What is the marital status of couples in your practice? Do they cohabitate? Are they legally married? To each other? Do you know?
As a Financial Advisor, you need to make certain you know the marital status of your clients who are couples. Straight or gay, unmarried couples must pay special attention to their financial affairs if they want their property to pass to their partner.
You, as their FA, must ensure they pay attention. Remember: people who think “it won’t happen to them” are the people “it happens to.”
Here is a classic issue: whoever is named as the primary beneficiary of your IRA inherits the assets in this account no matter what your last will and testament directs. Why? Because the beneficiary designation on your IRA overrides your will. After a breakup or divorce, many people forget to change the primary beneficiary of their IRA’s. Instead of your unmarried partner getting the assets, someone with whom you had unhappy differences decades ago could inherit the largest part of your wealth.
If you die without a will or a trust, then the law says you have died intestate. Your assets will pass to your blood relatives in order of their closeness to you. As with everything there are exceptions. Remember that state law governs who gets what and each state can have slightly different laws.
One of the most important issues facing non-married couples is ensuring that the property they think of as “their” home is correctly titled in both names. If one partner is the sole owner, and that person dies, the home will not pass automatically to the surviving partner unless the proper documents have been signed. Terrible stories abound of people turned out of what they regarded as their homes for want of clear title or a will which specifically left the property to them.
Perhaps the most difficult issue for any couple is this one: who is authorized to take you off life support if you have suffered from an accident or illness which has left you without measurable brain function and no possibility of recovery? Hopefully, this will not be something your clients will have to confront. Yet, they should plan for it.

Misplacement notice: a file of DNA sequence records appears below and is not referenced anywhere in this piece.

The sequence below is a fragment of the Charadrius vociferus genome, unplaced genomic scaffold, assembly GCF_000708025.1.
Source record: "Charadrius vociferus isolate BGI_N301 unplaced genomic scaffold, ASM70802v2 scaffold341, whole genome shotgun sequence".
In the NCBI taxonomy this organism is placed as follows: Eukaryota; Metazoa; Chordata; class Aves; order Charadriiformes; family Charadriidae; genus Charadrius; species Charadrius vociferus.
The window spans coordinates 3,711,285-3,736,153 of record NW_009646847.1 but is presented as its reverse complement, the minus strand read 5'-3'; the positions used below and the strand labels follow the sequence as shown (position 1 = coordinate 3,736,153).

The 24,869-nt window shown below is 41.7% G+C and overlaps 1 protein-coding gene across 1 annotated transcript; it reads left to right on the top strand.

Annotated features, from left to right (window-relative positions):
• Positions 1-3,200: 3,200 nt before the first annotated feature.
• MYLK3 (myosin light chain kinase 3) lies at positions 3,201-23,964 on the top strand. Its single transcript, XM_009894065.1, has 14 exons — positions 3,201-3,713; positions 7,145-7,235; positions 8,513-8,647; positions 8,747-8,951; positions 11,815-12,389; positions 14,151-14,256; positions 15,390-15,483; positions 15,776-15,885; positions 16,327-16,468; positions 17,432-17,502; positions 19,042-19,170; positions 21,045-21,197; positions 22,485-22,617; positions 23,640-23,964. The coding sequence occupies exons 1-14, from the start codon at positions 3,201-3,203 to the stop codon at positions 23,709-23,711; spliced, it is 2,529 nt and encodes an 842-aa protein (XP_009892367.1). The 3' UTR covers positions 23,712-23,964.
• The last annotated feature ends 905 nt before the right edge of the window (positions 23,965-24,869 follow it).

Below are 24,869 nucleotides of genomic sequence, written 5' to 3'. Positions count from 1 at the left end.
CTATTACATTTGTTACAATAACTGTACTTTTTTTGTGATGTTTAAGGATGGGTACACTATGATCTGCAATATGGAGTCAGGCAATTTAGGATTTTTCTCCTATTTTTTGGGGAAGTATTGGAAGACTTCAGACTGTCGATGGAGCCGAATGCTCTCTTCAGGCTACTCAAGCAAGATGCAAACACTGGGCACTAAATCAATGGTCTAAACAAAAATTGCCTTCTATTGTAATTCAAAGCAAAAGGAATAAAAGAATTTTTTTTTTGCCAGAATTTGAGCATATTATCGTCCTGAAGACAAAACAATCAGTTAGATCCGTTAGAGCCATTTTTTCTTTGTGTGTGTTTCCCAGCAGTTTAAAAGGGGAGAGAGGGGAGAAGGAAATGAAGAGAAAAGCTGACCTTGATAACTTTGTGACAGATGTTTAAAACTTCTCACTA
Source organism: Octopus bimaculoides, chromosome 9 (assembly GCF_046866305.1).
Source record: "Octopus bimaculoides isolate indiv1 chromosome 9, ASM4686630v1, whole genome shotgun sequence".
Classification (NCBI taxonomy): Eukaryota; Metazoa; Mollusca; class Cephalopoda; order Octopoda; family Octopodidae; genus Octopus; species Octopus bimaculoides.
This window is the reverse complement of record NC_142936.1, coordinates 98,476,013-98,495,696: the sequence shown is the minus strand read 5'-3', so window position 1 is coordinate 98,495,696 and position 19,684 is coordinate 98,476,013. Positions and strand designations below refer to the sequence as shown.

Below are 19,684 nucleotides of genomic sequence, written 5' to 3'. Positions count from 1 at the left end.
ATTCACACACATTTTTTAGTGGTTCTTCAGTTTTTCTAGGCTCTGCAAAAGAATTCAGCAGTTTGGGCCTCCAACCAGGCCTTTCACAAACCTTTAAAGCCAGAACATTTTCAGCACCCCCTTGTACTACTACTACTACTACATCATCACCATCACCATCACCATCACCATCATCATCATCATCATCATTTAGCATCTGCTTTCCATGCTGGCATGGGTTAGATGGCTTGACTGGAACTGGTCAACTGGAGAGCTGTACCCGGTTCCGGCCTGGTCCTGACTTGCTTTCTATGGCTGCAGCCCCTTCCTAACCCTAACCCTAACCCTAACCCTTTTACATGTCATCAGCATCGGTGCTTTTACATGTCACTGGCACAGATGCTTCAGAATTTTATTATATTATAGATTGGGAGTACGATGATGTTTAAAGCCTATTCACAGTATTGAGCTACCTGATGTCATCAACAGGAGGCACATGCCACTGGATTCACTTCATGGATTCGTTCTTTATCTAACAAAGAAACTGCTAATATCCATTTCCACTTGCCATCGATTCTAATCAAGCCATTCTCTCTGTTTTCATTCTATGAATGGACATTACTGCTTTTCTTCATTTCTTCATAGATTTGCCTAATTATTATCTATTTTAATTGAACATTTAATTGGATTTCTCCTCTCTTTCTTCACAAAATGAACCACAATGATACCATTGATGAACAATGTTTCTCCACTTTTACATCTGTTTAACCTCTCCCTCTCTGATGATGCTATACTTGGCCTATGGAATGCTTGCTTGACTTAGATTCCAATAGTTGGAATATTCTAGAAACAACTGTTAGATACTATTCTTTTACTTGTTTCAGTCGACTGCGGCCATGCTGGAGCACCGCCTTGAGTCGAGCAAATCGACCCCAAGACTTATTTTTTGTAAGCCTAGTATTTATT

You can be of most help to your clients by suggesting they execute the following two documents:
1) a health care proxy (durable power of attorney) for health care decisions, also known as a health care surrogate appointment, or advanced health care directive, is a document that names someone you trust to make health care decisions on your behalf if you cannot.
2) a properly created living will tells your doctor and your hospital which treatment you want if you stop breathing or your heart stops. Among the stipulations can be a “do not resuscitate order.”
As an FA who is a holistic advisor to your clients, you need to recommend they consider making these documents a part of their life planning. Unfortunately, if your clients have not left a properly executed health care proxy or advanced healthcare directive (different states have different terminology) then the person they love the most can’t be involved in carrying out their expressed desires in this situation because the two partners are not legally married.
Finally, who gets your golden retriever? Not clear if you die intestate but if you include directions in your will as to who should get your loyal companion, then the executor of your estate will ensure that person gets your golden retriever.
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